The rise of robotic pets

Robot pets are the latest thing in Japan.  Take, for example, the Robosapien.  This robot is making the average person more comfortable with robots in the home. Now companies are starting to make robots that look, feel, and act like household pets such as cats, dogs, and gerbils.

Opposition to robotic pets

However, some organizations are not very excited about the prospect of robotic pets.  “The turn toward having robotic animals in place of real animals is a step in the right direction,” says PETA spokeswoman Lisa Lange. “It shows a person’s recognition that they aren’t up to the commitment of caring for a real animal. Practically speaking, from PETA’s perspective, it really doesn’t matter what you do to a tin object.”  This isn’t the Wizard of Oz.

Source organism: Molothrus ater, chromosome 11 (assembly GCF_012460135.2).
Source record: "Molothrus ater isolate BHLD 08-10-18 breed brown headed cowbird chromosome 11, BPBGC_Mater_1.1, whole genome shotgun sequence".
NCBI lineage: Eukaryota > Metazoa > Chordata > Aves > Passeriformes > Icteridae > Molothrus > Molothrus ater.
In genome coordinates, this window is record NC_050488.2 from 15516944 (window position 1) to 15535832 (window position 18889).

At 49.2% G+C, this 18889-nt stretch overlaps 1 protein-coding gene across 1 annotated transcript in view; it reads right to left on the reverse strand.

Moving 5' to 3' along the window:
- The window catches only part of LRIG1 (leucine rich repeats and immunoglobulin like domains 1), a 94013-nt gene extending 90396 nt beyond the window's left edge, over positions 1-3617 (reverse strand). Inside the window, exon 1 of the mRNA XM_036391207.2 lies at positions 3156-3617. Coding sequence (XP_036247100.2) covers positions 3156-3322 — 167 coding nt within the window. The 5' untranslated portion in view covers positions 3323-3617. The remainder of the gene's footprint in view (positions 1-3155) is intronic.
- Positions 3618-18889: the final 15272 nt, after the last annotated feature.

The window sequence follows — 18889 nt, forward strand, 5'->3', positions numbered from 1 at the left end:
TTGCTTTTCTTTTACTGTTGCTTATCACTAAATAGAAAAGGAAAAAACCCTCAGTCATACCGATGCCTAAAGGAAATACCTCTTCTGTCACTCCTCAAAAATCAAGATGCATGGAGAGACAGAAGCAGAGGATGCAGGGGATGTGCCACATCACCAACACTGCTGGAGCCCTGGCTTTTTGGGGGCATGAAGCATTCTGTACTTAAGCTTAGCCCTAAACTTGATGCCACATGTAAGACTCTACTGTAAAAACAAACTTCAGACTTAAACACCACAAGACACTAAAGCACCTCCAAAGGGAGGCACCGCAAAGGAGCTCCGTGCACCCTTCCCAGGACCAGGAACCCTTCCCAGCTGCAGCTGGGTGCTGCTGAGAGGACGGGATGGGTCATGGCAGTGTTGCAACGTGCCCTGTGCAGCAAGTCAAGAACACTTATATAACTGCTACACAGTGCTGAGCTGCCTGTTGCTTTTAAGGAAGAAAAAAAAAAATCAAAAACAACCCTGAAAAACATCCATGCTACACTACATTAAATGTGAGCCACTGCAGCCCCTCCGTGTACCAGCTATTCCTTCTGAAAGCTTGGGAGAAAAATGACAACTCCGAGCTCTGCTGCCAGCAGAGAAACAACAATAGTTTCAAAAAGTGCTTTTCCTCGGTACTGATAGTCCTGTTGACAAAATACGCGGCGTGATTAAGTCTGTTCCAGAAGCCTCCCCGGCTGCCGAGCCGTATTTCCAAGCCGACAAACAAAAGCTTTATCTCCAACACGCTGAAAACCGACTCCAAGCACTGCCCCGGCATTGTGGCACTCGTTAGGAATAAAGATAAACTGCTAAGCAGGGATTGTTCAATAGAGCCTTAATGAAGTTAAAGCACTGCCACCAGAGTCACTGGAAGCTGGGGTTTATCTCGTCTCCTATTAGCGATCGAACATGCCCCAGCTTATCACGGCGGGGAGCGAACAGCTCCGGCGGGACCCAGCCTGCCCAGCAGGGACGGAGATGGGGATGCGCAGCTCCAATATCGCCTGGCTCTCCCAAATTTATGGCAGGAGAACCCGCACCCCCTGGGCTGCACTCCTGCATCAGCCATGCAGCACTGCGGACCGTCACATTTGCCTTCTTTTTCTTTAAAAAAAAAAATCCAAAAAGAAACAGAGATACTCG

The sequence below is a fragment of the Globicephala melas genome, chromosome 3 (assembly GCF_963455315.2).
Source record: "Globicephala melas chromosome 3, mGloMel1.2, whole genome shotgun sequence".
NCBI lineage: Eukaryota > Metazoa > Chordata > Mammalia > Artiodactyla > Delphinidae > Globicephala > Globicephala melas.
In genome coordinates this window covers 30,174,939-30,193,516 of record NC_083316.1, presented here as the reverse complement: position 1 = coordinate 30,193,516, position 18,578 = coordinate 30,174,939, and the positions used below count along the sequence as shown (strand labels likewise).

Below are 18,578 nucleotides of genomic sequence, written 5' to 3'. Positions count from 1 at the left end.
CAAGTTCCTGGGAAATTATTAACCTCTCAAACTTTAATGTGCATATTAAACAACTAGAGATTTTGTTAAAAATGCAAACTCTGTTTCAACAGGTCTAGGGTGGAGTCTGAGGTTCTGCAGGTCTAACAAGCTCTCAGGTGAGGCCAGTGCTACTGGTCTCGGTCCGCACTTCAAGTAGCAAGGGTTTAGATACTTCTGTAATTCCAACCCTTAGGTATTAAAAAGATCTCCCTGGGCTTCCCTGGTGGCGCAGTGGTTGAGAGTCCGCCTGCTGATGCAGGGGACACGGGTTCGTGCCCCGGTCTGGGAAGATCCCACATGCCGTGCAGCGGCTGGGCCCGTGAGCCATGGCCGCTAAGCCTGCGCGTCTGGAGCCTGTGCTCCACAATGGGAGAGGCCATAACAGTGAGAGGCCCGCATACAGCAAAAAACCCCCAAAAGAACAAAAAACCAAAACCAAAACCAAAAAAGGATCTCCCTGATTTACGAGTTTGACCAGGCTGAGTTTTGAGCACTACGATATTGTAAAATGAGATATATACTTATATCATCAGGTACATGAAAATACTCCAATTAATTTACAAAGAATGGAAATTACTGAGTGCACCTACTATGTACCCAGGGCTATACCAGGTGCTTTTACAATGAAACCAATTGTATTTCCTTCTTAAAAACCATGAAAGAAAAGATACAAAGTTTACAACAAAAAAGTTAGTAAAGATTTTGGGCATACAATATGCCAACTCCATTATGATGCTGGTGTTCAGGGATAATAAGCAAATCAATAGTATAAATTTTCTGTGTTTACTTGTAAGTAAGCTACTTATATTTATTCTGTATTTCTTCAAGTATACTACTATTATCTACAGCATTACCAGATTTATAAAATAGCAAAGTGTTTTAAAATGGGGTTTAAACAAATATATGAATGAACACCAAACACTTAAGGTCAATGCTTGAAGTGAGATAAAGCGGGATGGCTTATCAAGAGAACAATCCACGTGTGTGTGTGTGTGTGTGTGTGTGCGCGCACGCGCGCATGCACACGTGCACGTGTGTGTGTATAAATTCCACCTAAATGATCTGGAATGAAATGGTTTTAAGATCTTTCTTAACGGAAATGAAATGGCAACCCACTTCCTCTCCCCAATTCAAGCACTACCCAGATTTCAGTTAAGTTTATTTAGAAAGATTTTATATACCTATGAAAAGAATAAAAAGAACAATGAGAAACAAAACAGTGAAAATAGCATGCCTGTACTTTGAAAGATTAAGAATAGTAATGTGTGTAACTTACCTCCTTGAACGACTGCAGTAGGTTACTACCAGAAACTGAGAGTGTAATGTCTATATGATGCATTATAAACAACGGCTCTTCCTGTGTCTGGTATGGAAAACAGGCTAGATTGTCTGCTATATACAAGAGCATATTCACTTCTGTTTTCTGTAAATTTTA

Treatment of robotic pets

Some are questioning how robotic pets should be treated.  “If someone puts a [robotic] kitten in a microwave, it’s not horrible. It’s foolish, but it’s not morally forbidden,” Dr. Danielson says.  “Children need rich interactions with real, sentient others, both human and animals, If we replace that, I think we’re impoverishing our children. These relationships [with robotic pets] aren’t going to be fully moral. They’ll be partially moral, which is not as good as a real relationship with a real animal whose needs teach children that their own desires don’t always come first.” Professor Kahn says.

So what is your thought on robotic pets?

About The Author

Eric Vanderburg

Eric Vanderburg is an author, thought leader, and consultant. He serves as the Vice President of Cybersecurity at TCDI and Vice Chairman of the board at TechMin. He is best known for his insight on cybersecurity, privacy, data protection, and storage. Eric is a continual learner who has earned over 40 technology and security certifications. He has a strong desire to share technology insights with the community. Eric is the author of several books and he frequently writes articles for magazines, journals, and other publications.

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